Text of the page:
your right - but...try to come up with an similar ("easy" to implement) 
powerfull solution that is not based on strings and you will see how 
hard it is to get it right - thats the reason for string based mixins
December 13, 2012
Re: static code generation
On Thursday, 13 December 2012 at 06:26:15 UTC, dennis luehring 
wrote:
> Am 13.12.2012 04:32, schrieb js.mdnq:
>> I think the issue I have with all this is that when you put 
>> code
>> inside a string you lose a lot of compile time features AFAICT.
>
> your right - but...try to come up with an similar ("easy" to 
> implement) powerfull solution that is not based on strings and 
> you will see how hard it is to get it right - thats the reason 
> for string based mixins

It's not that I do not want to use strings. I simply want to 
allow the user to insert their own code into places I want them 
too.

q{} helps make this easier but it still mangles the code.

My prototypical example for doing this is simply creating a 
struct with a "custom" name.

struct _name_
{
 ....
}

where _name_ is replaced with some user defined value(it can be 
generated at compile time based on various static settings.

In this case, though, we can't just generate the struct _name 
string and insert it because the mixin will be invalid. The user 
can't supply the block({ }) because there is no way to do so, 
well, unless they do it with a string or q{}, which breaks 
debugging, highlighting, and intellisense to some degree or 
another.

partial structs would work as well as partial mixins.

pmixin(GenStructTag("mystruct")) // (inserts struct "mystruct" at 
this line)
{
 ....
}

which, in this simple example would result in the exact same as 
if the user just did

struct mystruct
{
 ....
}

(BUT realize in both cases the code block {} are identical)

We could do this:

mixin(GenStructTag("mystruct",
q{
 ....
});

and this is a workable solution I suppose... it just doesn't seem 
to work that well in visual D(debugging stepping is broke, 
highlighting is different, etc...). It is better than using a 
string directly though.

There are many simple ways to solve the problem. Pre-processing 
is the easiest to implement but probably doesn't keep in line 
with D's approach. I think partial structs and classes will work 
in my case as I could generate the struct using mixin's then let 
the user add on to them with a partial struct.

Another approach would be possibly to let one pass a code block 
at compile time as a sort of lambda function. A compile time type 
"Code" could be created, which is real code passed to a template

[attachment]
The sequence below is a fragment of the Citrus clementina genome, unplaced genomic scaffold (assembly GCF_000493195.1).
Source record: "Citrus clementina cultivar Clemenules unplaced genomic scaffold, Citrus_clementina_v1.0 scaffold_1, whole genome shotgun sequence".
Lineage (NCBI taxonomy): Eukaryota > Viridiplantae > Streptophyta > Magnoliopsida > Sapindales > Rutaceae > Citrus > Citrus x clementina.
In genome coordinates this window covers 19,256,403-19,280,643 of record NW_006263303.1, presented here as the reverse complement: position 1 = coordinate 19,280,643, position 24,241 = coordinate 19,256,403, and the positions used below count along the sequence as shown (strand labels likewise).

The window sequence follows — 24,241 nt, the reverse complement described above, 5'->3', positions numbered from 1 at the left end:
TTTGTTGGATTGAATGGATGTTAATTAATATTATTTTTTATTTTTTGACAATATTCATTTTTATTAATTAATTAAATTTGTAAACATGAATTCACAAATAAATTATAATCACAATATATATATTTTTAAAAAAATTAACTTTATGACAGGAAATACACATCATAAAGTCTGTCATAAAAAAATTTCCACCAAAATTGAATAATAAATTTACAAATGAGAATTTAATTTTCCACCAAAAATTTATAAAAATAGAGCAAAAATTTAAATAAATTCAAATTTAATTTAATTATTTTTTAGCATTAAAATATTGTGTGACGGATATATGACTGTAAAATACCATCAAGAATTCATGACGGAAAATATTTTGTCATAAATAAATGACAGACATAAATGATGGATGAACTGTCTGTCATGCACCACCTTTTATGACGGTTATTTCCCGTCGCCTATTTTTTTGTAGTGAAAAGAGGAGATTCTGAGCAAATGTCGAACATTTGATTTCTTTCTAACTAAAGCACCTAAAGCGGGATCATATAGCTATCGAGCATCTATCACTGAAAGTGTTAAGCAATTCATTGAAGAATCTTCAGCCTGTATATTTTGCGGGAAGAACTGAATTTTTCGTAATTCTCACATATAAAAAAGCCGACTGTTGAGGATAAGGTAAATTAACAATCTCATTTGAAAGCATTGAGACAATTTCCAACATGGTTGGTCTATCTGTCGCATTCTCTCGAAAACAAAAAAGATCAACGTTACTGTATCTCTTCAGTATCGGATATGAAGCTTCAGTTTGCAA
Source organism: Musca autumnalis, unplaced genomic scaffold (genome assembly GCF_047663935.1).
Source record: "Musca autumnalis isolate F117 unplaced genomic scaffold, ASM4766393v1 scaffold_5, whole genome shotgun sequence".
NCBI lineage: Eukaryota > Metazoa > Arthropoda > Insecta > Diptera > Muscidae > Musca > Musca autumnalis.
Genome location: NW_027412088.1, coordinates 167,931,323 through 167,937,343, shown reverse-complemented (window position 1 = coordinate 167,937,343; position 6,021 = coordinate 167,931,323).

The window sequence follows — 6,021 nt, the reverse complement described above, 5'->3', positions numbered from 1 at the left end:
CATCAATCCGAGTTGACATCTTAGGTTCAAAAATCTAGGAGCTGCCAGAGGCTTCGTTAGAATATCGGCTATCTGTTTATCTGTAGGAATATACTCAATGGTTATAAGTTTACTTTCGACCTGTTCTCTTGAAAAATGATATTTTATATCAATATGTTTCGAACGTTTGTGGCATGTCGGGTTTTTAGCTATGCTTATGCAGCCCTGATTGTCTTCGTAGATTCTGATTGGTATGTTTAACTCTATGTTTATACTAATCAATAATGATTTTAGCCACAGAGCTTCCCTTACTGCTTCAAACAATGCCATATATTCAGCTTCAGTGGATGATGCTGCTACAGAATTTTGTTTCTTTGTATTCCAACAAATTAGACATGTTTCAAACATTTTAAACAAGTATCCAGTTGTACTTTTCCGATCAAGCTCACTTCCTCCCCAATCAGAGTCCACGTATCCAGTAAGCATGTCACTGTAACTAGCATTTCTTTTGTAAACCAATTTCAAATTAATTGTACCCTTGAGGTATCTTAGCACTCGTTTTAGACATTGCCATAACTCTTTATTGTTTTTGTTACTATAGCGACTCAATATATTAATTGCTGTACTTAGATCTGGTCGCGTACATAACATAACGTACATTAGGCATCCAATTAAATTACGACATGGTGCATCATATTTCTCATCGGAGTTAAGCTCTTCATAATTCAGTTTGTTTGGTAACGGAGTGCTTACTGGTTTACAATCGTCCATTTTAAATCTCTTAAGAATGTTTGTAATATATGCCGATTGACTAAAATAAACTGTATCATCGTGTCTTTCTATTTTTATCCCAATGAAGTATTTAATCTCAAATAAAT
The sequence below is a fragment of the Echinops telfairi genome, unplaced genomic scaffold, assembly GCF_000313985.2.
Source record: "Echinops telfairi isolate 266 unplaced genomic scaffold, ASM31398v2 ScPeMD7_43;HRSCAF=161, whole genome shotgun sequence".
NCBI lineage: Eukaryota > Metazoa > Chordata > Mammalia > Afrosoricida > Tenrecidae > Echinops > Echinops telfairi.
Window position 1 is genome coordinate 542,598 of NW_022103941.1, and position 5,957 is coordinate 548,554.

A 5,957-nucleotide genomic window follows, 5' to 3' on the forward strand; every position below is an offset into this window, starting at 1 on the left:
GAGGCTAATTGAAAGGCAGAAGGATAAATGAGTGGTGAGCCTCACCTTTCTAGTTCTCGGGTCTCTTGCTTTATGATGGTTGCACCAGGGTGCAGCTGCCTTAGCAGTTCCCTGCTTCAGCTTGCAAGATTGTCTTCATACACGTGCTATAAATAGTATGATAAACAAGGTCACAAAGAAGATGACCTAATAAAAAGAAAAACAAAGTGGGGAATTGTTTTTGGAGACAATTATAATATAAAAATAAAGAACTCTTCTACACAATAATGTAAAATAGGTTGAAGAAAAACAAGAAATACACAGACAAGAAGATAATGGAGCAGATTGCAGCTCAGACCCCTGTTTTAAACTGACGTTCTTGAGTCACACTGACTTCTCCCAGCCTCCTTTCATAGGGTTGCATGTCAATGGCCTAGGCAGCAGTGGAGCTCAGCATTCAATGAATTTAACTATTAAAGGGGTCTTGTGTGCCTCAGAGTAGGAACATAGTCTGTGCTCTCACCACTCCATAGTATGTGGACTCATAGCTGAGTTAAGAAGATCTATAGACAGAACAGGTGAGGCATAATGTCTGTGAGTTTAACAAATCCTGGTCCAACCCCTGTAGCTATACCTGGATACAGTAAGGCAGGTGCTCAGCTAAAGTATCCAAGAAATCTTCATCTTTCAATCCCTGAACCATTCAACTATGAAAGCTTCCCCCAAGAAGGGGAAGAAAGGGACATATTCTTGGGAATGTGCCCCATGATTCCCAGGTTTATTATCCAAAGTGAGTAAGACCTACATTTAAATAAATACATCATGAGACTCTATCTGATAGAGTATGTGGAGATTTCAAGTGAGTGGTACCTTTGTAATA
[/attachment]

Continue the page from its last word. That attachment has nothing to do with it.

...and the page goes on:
or mixin but stringified in the process. So:

mixin(GenStructTag("mystruct",
struct _name_
{
 ....
});

Where the 2nd argument is real code(possibly with "markup" or 
meta-tokens) that is stringified in the template mixin which can 
then be processed.

This creates little "pre-processor" like mixin that work on code 
blocks and lets one generate code at compile time.

It might not seem like one is gaining much from leaving out a q{} 
but I think it will make it much easier to debug such things as 
one can actually see the code and step through it, at least what 
is shown. The mixin might mangle the code.

q{} has no idea about code. It's not meant for code. The debugger 
does not know it it's real code or not. But having something like 
c{}, or a Code type, it knows that it's a real code block and not 
a set of arbitrary tokens... in any case q{} is close, but IMO, 
not close enough.
December 13, 2012
Re: static code generation
On 2012-12-09 11:42, js.mdnq wrote:
> How can I create mixes of stringified code and code itself?
>
> http://dlang.org/mixin.html
>
> explains how to create structs using strings. But what if I do not want
> to have to encode the whole struct as a string but only parts of it?
>
>
> mixin template GenStruct(stringname)
> {
>       struct stringname ~ "alpha"
>       {
>           ....
>       }
> }
>
>
> mixin GenStruct!("Helpme");
>
> would be equivalent to do the following
>
> struct Helpmealpha
> {
>      ....
> }

Sounds like someone wants AST-macros. Yes I know, we don't have a proposal.

-- 
/Jacob Carlborg
December 15, 2012
Re: static code generation
On 12/10/2012 01:43 AM, anonymous wrote:
> Maybe it helps if you see it in action: http://dpaste.dzfl.pl/5d4cb742

Here's a slightly modified version: http://dpaste.dzfl.pl/f2bd1428

regards,
r_m_r
December 15, 2012
Re: static code generation
On Saturday, 15 December 2012 at 15:15:21 UTC, r_m_r wrote:
> On 12/10/2012 01:43 AM, anonymous wrote:
>> Maybe it helps if you see it in action: 
>> http://dpaste.dzfl.pl/5d4cb742

Note that here s1alpha and s2alpha are distinct types.

> Here's a slightly modified version: 
> http://dpaste.dzfl.pl/f2bd1428

Whereas here they are the same.